The winners of the Most Valuable Player award in the American League and National League will be announced by MLB on Nov. 14.
For the majority of the regular season, the NL MVP was viewed to be a two-man race between outfielders Christian Yelich of the Milwaukee Brewers and Cody Bellinger of the Los Angeles Dodgers. However, Washington Nationals third baseman Anthony Rendon quietly put together just as compelling a case before surging into national consciousness during their World Series run.
As for the AL MVP, Los Angeles Angels outfielder Mike Trout has again been in the conversation despite missing the final 19 games this season. Houston Astros third baseman Alex Bregman stands the best chance at challenging the winner of the 2014 and '16 trophies.
Below is a closer look at odds and predictions for both league's MVP races.
Los Angeles Angels outfielder Mike Trout: -140 (bet $140 to win $100)
Houston Astros third baseman Alex Bregman: +100
Los Angeles Dodgers outfielder Cody Bellinger: -200
Milwaukee Brewers outfielder Christian Yelich: +175 (bet $100 to win $175)
Nationals third baseman Anthony Rendon: +800
Odds via Sports Betting Dime and current as of Oct. 3.
Should Trout win the MVP as expected, it will be his third. The 28-year-old would then have as many MVP awards as postseason appearances since debuting in 2011.
By contrast, Trout's main competition just competed in his second World Series in three years. Houston Astros third baseman Alex Bregman wrote his name in MLB record books on two occasions during the World Series, though Houston fell to Washington in seven games.
Unfortunately for Bregman and fortunately for Trout, the regular season is the only thing that is supposed to matter to voters when choosing an MVP.
Trout's last game of the 2019 season was on Sept. 7 due to season-ending foot surgery. Prior to that, the eight-time All-Star established himself atop several key statistical categories. Trout led MLB in offensive wins above replacement (8.3), on-base percentage (.438), adjusted OPS+ (185) and adjusted batting wins (6.0).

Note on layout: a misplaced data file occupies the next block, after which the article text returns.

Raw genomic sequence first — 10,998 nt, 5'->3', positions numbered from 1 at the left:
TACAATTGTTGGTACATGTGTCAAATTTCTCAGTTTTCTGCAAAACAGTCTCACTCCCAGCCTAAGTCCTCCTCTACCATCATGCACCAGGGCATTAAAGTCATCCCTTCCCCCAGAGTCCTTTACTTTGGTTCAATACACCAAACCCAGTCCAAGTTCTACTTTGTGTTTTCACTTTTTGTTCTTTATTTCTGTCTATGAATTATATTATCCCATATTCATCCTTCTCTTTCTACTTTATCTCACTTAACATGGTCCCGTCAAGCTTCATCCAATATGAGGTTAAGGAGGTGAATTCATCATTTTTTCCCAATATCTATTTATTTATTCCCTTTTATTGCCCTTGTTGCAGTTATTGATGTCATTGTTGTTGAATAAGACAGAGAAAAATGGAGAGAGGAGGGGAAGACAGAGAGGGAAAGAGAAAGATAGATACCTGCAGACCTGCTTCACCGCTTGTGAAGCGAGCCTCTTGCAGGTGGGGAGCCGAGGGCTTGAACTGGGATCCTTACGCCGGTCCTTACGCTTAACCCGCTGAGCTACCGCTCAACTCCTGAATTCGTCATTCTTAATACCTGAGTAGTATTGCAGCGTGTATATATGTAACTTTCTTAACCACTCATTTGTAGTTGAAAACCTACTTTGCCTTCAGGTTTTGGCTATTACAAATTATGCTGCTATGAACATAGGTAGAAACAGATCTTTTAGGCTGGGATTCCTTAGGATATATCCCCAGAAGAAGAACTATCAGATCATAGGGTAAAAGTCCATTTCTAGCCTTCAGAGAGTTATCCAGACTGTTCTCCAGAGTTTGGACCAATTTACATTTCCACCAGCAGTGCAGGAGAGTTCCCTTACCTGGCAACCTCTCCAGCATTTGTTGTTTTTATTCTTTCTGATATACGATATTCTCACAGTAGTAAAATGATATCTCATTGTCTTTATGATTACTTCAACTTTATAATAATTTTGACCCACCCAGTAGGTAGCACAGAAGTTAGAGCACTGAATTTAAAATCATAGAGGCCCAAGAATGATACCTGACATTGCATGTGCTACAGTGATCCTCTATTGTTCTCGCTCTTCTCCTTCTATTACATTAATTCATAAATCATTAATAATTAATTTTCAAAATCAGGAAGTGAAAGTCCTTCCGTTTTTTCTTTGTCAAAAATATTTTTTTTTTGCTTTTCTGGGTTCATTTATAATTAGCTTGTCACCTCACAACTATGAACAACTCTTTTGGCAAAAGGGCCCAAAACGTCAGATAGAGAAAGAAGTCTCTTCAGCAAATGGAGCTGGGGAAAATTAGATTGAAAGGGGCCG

Trout finished second to Kansas City's Jorge Soler in the AL with 45 home runs, while Bregman led the AL in walks with 119 on a 17.2 percent walk rate.
Depending which statistics are under consideration, it was a wash between Bregman and Trout (especially pertaining to WAR, with Bregman's 8.4 narrowly edging Trout's 8.3):
As fielders, both were nominated for a Gold Glove but did not win.
In terms of which player holds more value to his team, the Angels went 5-14 without Trout to close the season. However, Bregman almost single-handedly carried the Astros during a particularly injury-heavy stretch earlier in the campaign:
It is difficult, though, to evaluate Bregman's and Trout's impact on their team side-by-side because the Angels and Astros are so different. The Angels don't have much to speak of besides Trout, while the Astros are stacked at every position.
If this was an award that encapsulated both regular and postseason, it would favor Bregman. But ultimately, Trout is a generational talent in every facet of the game. It's hard for anybody, even Bregman in his best year, to compete with that.
Winner: Mike Trout
Yelich could become the first back-to-back MVP in MLB since Miguel Cabrera in 2012 and 2013, or Bellinger could one-up his 2017 NL Rookie of the Year honor with his first career MVP.
Those seem to be the only two possible outcomes in the NL, even though Rendon also made a compelling case.
Bellinger, Yelich and Rendon were clumped atop most NL statistical categories in varying orders.
Bellinger finished third with 47 home runs, with Yelich's 44 ranking fourth. While Rendon finished 18th in home runs with 34, he topped the NL with 126 RBI. Yelich's .329 batting average tied for first with Arizona Diamondbacks outfielder Ketel Marte; Rendon was next in line behind them at .319.
When it came to on-base percentage and OPS, Bellinger, Yelich and Rendon occupied the top three slots:
1. Yelich (.429)
2. Rendon (.412)
3. Bellinger (.406)
1. Yelich (1.100)
2. Bellinger (1.035)
3. Rendon (1.010)
Yelich maintained either atop or high across several leaderboards despite his season ending early on Sept. 10 with a fractured kneecap. Overall, Yelich played 130 games compared to Rendon's 146 and Bellinger's 156.
Like Bregman, Rendon would benefit from the postseason counting toward MVP voting as he spearheaded the group that won Washington's first-ever World Series one year removed from Bryce Harper choosing to leave for Philadelphia:
But with only the regular season to consider, this mark may be the most important: Bellinger's 9.0 overall wins above replacement led MLB.
Winner: Cody Bellinger